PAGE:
Common wart (simple, vulgar) is a benign skin formation that rises above its surface and represents a non—inflammatory papule covered with outgrowths from the cells of the keratinizing epithelium. Warts can occur on any part of the body, but they are more often located on the backs of the hands, fingers, and less often on the face. The color of the warts can vary from flesh to grayish; sizes – from 0.5 to 1.5 cm; the surface of the warts is uneven, rough. A visual inspection is usually sufficient for diagnosis; from additional studies, PCR analysis, histology is carried out. Removal of warts is carried out by cryodestruction, electro- and laser coagulation, surgical excision.
Common wart is a soft epidermal formation of viral etiology. Warts are among the most common human skin diseases. According to some data, they occur in 45% of adults and 60% of children. The common wart, like other types of warts, is one of the manifestations of the human papillomavirus (HPV), which is widespread among humans and animals. Infection is possible from an infected person or animal. The virus passes through the microtrauma present on the skin. Therefore, shaving, the habit of biting fingers or biting nails, various kinds of peels, etc. can contribute to the appearance of warts.
The favorite localization of the common wart is the back of the hands and fingers. They can also be located on the palms, face and very rarely on the mucous membranes. The sizes of ordinary warts vary from 5 mm to 1-1.5 cm. Usually such warts have a flesh color, less often a pinkish or yellowish color. Long-term warts tend to darken.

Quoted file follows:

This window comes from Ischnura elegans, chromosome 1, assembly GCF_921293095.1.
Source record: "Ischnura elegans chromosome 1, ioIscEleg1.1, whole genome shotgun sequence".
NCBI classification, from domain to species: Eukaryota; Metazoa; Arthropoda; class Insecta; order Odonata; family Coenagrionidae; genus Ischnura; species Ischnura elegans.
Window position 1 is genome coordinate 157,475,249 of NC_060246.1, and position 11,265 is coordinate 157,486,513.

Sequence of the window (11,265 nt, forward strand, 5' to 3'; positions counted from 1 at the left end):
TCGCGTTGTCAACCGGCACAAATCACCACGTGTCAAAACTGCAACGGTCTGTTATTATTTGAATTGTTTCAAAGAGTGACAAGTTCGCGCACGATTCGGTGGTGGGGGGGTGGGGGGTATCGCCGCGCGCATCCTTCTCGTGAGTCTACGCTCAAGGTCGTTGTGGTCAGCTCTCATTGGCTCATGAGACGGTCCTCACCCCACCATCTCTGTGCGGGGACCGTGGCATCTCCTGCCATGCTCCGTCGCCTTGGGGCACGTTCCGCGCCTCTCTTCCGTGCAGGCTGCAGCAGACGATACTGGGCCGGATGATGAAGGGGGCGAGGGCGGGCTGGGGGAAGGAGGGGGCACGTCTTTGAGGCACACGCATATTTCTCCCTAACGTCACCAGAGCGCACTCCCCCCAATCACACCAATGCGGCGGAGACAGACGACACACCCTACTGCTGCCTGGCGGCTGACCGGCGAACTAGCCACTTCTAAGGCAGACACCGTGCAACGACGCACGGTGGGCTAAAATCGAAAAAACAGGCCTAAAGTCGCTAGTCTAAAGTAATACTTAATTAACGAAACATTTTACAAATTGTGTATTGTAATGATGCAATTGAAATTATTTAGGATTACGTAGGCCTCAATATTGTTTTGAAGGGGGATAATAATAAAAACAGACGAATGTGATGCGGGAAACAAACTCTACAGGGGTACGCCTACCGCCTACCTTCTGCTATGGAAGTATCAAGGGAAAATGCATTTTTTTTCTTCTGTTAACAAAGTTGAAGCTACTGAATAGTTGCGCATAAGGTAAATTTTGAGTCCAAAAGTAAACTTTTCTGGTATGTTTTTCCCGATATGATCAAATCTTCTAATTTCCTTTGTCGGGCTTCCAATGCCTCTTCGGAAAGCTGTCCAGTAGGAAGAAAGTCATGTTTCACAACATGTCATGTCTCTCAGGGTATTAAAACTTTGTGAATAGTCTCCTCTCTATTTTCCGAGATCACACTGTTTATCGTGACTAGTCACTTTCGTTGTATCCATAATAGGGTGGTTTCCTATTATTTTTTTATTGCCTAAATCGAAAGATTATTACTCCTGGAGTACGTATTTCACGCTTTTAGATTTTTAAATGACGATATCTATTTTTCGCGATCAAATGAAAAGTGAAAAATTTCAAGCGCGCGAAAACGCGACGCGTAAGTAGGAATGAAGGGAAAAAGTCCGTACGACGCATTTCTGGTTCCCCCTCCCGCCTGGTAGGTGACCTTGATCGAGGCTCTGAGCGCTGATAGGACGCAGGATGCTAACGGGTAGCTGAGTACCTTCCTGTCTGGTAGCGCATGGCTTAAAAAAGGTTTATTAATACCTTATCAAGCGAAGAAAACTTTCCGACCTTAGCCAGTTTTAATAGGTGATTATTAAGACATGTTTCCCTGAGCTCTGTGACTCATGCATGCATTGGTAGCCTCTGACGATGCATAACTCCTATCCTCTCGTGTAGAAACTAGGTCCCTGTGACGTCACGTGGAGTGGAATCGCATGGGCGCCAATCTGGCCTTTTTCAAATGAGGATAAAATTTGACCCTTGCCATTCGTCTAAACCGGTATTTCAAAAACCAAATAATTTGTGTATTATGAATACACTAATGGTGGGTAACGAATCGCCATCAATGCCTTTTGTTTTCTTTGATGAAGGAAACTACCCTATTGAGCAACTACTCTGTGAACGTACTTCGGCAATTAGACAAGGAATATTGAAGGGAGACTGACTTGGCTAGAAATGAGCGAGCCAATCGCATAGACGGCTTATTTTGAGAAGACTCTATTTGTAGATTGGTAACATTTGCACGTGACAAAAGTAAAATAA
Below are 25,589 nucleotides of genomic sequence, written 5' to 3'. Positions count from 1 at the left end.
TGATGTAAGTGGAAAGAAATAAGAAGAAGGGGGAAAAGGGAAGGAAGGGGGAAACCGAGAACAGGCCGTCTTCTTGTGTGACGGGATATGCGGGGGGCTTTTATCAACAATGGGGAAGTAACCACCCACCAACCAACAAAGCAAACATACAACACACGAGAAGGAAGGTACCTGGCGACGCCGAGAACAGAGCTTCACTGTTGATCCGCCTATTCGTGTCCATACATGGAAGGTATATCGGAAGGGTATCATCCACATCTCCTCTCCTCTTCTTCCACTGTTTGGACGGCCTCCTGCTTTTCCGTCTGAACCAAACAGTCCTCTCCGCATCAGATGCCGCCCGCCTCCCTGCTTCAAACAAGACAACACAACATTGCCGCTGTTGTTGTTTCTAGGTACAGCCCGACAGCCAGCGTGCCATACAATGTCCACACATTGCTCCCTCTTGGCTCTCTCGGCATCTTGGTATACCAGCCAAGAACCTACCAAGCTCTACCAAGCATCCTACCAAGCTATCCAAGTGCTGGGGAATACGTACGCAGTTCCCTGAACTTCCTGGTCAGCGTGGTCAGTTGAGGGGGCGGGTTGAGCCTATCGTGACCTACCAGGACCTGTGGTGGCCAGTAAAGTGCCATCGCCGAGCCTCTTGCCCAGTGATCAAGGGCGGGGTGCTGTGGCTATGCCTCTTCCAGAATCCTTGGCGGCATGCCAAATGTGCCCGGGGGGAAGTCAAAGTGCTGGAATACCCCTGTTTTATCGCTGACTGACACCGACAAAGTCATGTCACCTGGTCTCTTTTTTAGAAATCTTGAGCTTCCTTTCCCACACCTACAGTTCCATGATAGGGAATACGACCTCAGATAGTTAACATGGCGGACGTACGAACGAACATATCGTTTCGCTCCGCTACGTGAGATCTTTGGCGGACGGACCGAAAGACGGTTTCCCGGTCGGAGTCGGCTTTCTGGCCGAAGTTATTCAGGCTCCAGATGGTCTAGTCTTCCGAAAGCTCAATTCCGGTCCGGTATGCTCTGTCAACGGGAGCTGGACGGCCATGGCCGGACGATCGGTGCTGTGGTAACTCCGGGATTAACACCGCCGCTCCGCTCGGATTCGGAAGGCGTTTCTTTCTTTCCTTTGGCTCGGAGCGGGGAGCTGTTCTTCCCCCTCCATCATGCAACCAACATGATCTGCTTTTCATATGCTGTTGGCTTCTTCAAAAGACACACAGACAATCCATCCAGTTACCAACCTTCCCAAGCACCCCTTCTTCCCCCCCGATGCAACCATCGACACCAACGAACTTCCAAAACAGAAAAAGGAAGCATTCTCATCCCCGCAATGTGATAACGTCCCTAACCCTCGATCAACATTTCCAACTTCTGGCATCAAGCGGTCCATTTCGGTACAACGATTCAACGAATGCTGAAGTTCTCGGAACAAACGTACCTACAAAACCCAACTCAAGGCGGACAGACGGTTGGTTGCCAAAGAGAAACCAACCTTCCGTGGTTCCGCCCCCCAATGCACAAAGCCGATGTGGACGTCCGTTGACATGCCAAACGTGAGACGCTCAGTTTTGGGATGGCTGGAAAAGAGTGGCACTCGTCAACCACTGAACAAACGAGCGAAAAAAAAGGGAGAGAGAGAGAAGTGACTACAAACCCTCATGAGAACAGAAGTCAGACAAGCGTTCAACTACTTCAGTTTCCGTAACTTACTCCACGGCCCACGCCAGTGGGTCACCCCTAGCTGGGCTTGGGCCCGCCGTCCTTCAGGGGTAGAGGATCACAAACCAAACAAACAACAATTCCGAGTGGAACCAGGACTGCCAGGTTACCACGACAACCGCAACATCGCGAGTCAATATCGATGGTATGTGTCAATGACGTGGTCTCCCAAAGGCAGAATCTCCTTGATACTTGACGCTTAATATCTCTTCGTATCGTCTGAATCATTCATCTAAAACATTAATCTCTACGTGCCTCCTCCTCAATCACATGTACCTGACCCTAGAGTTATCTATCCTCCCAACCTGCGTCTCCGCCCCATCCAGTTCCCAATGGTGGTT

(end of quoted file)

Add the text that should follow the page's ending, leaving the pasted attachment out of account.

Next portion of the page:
The common wart can be single or multiple. In the latter case, one of the largest warts stands out against the background of other warts — the so-called “maternal” wart.
Diagnosis is carried out mainly on the basis of the clinical picture. Additionally, a PCR study for the human papillomavirus can be carried out.
The treatment consists in removing the wart in one way or another. Removal is usually performed on an outpatient basis under local anesthesia. In the presence of several warts, in most cases it is sufficient to remove only the “mother” wart, and the rest eventually pass spontaneously.
A fairly common method is cryodestruction of a wart with dry ice or liquid nitrogen. Electrocoagulation is carried out by a special loop under the influence of an electric current. The advantages of laser removal include rapid wound healing and the absence of a scar. Surgical excision is used for large wart sizes. In order not to miss an oncological disease, a histological examination of the removed wart is mandatory.
To prevent the recurrence of an ordinary wart, its removal is better carried out against the background of antiviral treatment. In some cases of an ordinary wart, more often in children, self-healing is observed.
Traditional medicine treatment methods are based on repeated treatment of the wart with herbal remedies containing cauterizing and destructive chemicals. Such treatment is ineffective. If it helps to get rid of the wart, then over time it grows again. Quite often, folk methods lead to the development of complications: ulceration, infection, damage to neighboring healthy skin areas, the growth of warts due to their incomplete removal, etc.
The prognosis is favorable. However, due to the viral nature of warts, none of the methods of their removal guarantees a complete cure. They tend to recur and can form again in another place of the skin.